4. Despite what was seen in previous meta-analyses, there was no difference in outcomes for games paired with additional non-game instruction versus those without the additional non-game instruction. (p. 99)
  5. There was significant differences with player configurations within games. Overall, single player games had the most signficant impact on learning outcomes relative to group game structure and these outcomes were higher in single player games with no formal collaboration or competition. (p. 100). However games with collaborative team competition had signficantly larger effects on learning outcomes when compare to single competitive player games.
  6. Games with greater engagement of the player with actions within the game had greater impact than those with only a small variety of actions of the screen which did not change much over the course of play.
  7. Overall the visual and narrative perspective qualities of the games both simple and more complex game designs showed effectiveness in learning outcomes but overall schematic (schematic, symbolic or text-based) games were more effective than cartoon or realistic games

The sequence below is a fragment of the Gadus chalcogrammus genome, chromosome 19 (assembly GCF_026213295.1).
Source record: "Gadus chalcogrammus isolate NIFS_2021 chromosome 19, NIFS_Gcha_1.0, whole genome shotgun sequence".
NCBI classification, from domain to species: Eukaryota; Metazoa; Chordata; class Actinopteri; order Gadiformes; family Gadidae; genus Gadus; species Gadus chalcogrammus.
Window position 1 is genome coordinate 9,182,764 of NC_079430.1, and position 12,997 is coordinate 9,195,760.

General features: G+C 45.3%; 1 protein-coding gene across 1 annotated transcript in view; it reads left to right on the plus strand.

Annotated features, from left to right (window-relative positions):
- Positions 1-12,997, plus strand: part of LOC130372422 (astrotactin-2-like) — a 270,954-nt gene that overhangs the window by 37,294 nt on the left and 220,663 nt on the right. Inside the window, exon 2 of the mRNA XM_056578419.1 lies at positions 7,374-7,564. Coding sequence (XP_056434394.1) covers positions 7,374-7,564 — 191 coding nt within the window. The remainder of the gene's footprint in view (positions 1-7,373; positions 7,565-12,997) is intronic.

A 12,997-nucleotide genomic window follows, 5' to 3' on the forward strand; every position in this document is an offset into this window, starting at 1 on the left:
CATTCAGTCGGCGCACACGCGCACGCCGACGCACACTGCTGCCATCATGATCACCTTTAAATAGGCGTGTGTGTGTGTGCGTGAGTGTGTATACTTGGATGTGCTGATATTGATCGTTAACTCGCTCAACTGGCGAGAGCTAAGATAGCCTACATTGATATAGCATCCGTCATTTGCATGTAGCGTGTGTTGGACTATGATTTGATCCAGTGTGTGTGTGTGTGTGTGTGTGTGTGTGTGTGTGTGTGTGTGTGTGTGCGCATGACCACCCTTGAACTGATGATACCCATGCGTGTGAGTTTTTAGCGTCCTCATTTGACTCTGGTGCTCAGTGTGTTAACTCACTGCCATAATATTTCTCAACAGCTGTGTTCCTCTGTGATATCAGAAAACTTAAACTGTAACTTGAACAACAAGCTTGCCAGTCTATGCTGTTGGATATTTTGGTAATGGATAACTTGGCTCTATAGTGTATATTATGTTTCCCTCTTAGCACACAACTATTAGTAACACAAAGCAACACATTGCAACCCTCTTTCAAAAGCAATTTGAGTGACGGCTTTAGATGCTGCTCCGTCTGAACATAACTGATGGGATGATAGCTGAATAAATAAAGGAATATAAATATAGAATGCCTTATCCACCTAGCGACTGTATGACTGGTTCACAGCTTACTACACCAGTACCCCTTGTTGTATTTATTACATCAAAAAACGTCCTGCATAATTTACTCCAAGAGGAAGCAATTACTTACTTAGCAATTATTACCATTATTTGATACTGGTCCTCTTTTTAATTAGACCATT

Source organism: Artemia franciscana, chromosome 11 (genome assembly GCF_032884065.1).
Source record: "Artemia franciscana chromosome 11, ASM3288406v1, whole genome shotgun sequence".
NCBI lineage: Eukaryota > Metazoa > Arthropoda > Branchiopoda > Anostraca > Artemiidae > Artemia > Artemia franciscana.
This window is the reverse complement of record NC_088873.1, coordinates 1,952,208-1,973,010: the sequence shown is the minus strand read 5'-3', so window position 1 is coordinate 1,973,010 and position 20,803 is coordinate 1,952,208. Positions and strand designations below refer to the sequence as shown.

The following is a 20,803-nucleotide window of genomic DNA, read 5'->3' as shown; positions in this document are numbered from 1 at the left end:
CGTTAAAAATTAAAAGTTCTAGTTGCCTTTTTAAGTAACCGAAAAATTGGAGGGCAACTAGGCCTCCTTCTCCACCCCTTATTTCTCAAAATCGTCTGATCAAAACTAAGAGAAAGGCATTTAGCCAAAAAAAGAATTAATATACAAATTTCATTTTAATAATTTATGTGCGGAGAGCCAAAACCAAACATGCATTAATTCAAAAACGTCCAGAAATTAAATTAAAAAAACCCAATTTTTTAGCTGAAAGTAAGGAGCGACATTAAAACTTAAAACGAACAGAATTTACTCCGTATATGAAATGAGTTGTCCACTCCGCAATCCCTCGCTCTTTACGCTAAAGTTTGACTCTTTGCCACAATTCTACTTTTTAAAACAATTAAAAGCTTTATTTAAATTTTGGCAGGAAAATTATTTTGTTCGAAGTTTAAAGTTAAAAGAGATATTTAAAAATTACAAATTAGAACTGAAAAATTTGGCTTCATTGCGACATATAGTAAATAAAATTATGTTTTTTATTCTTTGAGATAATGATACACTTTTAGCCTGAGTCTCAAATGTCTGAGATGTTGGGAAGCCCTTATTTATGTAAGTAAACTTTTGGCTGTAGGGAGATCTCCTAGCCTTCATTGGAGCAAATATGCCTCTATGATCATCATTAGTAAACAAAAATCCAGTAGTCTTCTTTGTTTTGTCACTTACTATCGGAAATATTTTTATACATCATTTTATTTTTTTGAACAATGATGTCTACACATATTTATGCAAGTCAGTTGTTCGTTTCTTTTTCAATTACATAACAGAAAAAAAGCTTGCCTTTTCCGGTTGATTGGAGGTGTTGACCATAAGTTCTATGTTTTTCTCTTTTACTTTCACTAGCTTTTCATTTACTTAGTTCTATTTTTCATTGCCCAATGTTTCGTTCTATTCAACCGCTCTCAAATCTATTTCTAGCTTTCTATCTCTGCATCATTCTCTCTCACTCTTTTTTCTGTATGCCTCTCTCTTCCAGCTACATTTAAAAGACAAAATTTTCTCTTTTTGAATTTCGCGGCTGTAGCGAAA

In reflecting on their findings, the authors recognized some limitations present based upon both their search parameters and their methodological breakdowns for analysis and encourage further examination of studies which fell outside of their range (for example simulation games) and greater examination of the subtleties of the individual studies included within their analysis before any larger generalizations can be made as to the specifics of best practices for game design.

Perhaps the most interesting aspect of this study is not the outcomes it presents for future study (even though these are great food for thought about intentional game design for educational purposes) but the proposition it makes that educational technology researchers should “shift emphasis from proof-of-concept studies (“can games support learning?”) and media comparison analyzes (“are games better or worse than other media for learning?”) to cognitive-consequences and value-added studies exploring how theoretically driven design decisions can influence situated learning outcomes for the board diversity of learners within and beyond our classrooms” (p. 116).

 

 

Online learning as online participation

Hrastinski, S. (2009). A theory of online learning as online participation. Computers & Education, 52(1), 78–82